The Obama 2017 campaign posters are dotted across Paris, and an online petition has already gathered more than 40,000 signatures, Joinfo.com reports with reference to Deutsche Welle.
Barack Obama may be out of a job in the United States, but he’s in demand among a disaffected electorate in France.
“This operation aims to make people think about what’s happening with this election,” says one of the campaigners behind the Obama2017.fr initiative. “To make them laugh and dream a little bit – like having Obama as president.”
The drive to recruit the former US leader to run in France’s spring presidential elections is the brainchild of four Parisians in their 30s, dreamed up over beers. The group doesn’t want to be identified, but one of their members agreed to speak to DW anonymously.
“We didn’t launch this operation to promote ourselves,” said the campaigner, who describes the group as apolitical. “We were just talking about the election and our fears of what might happen in France, like if extremist groups were to win.”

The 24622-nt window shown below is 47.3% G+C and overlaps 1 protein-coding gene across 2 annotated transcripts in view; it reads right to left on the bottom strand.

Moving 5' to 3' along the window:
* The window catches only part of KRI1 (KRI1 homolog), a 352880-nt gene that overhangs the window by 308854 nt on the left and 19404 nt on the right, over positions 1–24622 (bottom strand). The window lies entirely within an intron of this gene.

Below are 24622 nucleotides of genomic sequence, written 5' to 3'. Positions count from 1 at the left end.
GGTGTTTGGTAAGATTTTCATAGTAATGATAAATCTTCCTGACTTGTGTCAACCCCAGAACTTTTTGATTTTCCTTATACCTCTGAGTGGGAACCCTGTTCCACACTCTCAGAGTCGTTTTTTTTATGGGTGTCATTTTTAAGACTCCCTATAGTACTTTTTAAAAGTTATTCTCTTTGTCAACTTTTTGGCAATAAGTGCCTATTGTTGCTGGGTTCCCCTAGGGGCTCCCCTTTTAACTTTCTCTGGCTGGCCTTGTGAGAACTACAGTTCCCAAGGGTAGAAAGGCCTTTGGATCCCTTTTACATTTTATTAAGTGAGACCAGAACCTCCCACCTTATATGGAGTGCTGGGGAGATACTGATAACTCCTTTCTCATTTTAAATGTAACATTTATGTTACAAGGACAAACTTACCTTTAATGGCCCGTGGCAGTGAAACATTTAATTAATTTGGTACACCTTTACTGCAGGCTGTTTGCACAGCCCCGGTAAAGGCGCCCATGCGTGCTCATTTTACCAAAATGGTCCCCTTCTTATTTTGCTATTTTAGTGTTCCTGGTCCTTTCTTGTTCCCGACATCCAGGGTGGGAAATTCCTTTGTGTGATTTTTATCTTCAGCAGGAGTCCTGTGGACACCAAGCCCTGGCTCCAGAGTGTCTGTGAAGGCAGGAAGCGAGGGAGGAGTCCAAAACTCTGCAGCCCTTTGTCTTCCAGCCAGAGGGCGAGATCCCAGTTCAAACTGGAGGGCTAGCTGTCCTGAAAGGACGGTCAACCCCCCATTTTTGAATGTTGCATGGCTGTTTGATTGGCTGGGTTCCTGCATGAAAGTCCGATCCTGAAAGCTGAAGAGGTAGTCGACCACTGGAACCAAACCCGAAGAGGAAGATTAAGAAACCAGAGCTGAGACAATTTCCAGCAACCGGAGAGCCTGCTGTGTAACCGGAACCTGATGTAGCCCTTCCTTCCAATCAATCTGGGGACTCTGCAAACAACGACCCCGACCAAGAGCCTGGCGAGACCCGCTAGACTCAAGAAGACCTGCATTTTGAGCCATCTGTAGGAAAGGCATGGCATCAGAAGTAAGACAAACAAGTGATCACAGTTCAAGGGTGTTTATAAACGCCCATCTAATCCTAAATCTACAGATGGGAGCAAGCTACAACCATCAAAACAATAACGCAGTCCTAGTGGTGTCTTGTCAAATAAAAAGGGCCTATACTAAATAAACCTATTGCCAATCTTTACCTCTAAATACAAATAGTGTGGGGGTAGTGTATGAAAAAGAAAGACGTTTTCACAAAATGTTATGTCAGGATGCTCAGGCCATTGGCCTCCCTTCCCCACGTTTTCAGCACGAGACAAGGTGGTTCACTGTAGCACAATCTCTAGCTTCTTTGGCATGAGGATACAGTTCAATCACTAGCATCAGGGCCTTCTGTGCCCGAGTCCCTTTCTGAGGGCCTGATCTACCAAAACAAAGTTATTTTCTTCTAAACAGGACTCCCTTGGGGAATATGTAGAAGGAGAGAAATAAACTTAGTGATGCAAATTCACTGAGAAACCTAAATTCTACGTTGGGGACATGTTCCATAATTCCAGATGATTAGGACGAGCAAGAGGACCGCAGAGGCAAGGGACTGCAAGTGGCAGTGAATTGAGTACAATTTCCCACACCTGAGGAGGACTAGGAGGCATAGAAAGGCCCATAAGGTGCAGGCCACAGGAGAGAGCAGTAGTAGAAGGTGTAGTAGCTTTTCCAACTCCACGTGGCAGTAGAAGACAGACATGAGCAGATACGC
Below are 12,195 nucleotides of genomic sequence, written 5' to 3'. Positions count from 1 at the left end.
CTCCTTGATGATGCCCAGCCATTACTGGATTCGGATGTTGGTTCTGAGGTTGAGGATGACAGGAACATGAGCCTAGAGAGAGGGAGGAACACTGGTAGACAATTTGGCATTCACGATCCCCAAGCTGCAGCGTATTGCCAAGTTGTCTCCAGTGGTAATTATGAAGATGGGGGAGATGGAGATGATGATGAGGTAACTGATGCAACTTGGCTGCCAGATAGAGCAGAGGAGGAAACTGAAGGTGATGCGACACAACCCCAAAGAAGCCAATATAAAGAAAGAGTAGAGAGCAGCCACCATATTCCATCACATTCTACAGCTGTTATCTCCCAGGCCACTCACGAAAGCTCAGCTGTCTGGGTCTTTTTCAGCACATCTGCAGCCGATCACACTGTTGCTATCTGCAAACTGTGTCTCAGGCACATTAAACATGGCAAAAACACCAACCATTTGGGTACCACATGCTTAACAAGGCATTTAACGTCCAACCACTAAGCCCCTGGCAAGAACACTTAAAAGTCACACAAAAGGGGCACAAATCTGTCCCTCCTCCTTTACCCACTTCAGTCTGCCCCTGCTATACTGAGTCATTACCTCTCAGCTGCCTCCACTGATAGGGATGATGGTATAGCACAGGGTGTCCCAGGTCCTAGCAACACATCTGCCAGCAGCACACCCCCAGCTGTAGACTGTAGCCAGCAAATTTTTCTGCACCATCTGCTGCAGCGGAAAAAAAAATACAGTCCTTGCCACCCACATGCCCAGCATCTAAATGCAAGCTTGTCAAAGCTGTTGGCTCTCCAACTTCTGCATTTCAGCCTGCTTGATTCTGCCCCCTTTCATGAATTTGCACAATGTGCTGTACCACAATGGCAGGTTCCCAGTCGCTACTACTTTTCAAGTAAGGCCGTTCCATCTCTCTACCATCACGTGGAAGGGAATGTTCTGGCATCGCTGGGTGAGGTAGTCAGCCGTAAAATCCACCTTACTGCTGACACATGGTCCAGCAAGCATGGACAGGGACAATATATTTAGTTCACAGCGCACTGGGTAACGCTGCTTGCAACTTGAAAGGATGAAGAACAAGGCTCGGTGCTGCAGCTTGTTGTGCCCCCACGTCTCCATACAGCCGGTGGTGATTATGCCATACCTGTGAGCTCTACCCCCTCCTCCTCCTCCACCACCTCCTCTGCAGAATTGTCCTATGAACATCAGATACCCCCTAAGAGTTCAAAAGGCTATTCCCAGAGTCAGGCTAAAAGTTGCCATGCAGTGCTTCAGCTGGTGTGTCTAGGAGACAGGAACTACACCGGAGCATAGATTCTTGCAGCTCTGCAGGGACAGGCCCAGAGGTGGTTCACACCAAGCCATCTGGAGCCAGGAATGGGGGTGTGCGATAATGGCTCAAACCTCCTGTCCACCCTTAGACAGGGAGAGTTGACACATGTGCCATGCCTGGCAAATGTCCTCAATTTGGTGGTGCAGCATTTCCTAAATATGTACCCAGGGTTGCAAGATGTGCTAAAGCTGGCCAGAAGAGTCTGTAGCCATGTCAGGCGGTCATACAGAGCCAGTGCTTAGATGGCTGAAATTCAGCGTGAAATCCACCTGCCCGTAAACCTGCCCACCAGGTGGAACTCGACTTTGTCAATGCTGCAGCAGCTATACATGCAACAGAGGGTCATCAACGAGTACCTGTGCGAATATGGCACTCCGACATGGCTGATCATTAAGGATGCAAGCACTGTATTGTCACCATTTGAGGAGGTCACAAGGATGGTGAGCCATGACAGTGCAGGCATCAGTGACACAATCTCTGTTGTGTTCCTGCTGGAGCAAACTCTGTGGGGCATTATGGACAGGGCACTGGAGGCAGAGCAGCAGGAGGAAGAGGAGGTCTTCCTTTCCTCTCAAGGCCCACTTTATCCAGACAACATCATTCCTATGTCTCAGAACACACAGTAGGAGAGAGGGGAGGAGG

Indeed, the drive taps into a potent vein of voter discontent during an election season marked by a sharp rejection of mainstream favorites. Two of the surviving frontrunners, far-right leader Marine Le Pen and conservative ex-prime minister Francois Fillon, are battling allegations of misappropriating public funds.
Another, 38-year-old former economy minister Emmanuel Macron, surfing on his youth and outsider status, is dismissed by some critics as a lightweight.
A December IPSOS survey found up to one-quarter of voters are tempted to cast a blank ballot during the first round of voting in April.
“Everybody is so worried and dissatisfied with the contenders they have,” says analyst Nicole Bacharan. “We have seen them forever and they keep coming back.”
Those sentiments are echoed on the Obama2017.fr website, which calls for a sea change in governance that would usher in a sixth republic. French voters, it says, should offer “a lesson in democracy to the planet in voting for a foreign president.”
“Barack Obama,” it adds, “has the best CV in the world for the job.”
“Why should we always get the same old people?” the campaigner said, dismissing a status quo in which many French politicians graduate from the same narrow list of elite schools and hang on forever.
While conceding the former US president also has elite credentials, notably degrees from Columbia University and Harvard Law School, he added, “Obama represents something we admire in France, someone who can unite people.”